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The Lesson of the Pizza Bowl Fail

The Lesson of the Pizza Bowl Fail

What I learned when I took my son, who has cerebral palsy, to get a slice of pizza


Max snookered me into getting him pizza the other night. I’d promised him frozen yogurt, but I hadn’t had time to eat dinner after I got home from work and said I wanted to grab a slice first.

“I want pizza!” he announced, even though he’d already had dinner. And so he had pizza as an appetizer for his dessert, or something like that.

Pizza is not an easy food for Max to eat; because it’s thick and chewy, it can pose a choking hazard. At home, we shred it with Tiny Bites Food Shears. When we’re out, I use a knife and fork then dump the pieces into a bowl for Max to scoop out, with a square of tacky Dycem, a non-slip material, beneath it for stability. And so I asked the guy at the counter for a fork and knife and carved up a slice. Just as I was about to slide the bits into a bowl, Max pointed to the paper plate.

“Max, it’s easier to eat from the bowl,” I pointed out.

“No!” said Max. He wanted to eat the pizza off the plate. So I slid it over to him, then watched in awe as Max speared the pieces and chewed them well.

As I sat there, it occurred to me that I don’t always know what is best for Max, especially as he’s getting older—both because he is evolving, and because he can now tell me what’s best for him.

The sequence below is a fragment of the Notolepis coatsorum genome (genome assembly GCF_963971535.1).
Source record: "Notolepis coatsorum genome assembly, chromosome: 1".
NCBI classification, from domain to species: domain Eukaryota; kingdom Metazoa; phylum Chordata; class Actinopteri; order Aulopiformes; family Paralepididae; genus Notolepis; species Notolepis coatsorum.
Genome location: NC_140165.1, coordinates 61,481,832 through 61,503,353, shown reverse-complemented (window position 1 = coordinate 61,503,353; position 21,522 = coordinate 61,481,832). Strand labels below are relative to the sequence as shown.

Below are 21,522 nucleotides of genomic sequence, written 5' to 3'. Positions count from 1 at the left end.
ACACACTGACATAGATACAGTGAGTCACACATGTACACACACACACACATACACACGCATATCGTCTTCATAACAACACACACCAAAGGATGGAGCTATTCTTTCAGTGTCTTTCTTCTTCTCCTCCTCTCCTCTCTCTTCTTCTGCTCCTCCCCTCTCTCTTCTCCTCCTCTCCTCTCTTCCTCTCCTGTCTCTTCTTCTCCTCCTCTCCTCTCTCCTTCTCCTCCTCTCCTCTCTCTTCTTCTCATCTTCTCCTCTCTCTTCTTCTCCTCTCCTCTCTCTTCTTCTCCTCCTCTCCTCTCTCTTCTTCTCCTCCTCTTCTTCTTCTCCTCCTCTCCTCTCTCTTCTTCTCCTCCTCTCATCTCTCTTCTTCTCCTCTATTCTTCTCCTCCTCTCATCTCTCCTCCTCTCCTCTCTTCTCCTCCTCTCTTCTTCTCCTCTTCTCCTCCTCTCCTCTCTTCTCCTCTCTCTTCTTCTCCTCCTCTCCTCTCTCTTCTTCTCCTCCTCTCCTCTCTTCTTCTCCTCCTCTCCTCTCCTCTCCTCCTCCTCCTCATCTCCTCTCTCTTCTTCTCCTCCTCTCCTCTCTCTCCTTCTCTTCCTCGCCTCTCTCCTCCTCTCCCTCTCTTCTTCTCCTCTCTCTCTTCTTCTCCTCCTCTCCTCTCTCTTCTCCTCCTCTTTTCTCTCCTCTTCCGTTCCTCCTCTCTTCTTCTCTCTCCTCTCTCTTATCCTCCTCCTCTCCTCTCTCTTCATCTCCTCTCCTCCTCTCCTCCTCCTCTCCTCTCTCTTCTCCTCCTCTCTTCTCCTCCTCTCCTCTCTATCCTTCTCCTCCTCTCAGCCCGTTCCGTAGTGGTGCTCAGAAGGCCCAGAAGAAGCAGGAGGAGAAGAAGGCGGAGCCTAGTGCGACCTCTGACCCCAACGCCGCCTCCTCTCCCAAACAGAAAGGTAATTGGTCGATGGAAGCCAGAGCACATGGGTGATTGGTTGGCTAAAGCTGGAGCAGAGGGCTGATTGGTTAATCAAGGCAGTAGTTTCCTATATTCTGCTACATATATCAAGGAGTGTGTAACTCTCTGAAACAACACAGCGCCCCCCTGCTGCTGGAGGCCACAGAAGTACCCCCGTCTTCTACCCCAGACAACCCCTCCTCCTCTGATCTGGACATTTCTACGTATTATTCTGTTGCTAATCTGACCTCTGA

This is a hard thing to wrap your head around when you have done so much for your child over the years: the therapies, doing exercises at home, the specialist appointments, modeling how to move and talk and play, yet more therapies, pushing to get him into programs. So. Much. Pushing. And while there is only so much you can do to help your child develop, you take heart in knowing that you are doing everything within your powers.



And then one day you are in a pizza joint and discover that your boy is reaching the point where you realize he is capable of co-piloting his present—and future. Yes, he has been voicing opinions and preferences for years, but he hasn’t had much to say about his physical challenges until now. And he is telling you what he wants and needs, and you should listen.

I have no idea what it feels like to have cerebral palsy and fingers that don’t easily bend. If Max is telling me that picking up pieces of pizza is easier done from a plate than a bowl, who am I to disagree?

And that, my friends, is the lesson of the pizza bowl fail—and win.
   

This essay first appeared on lovethatmax.com. It is reprinted with permission.

   
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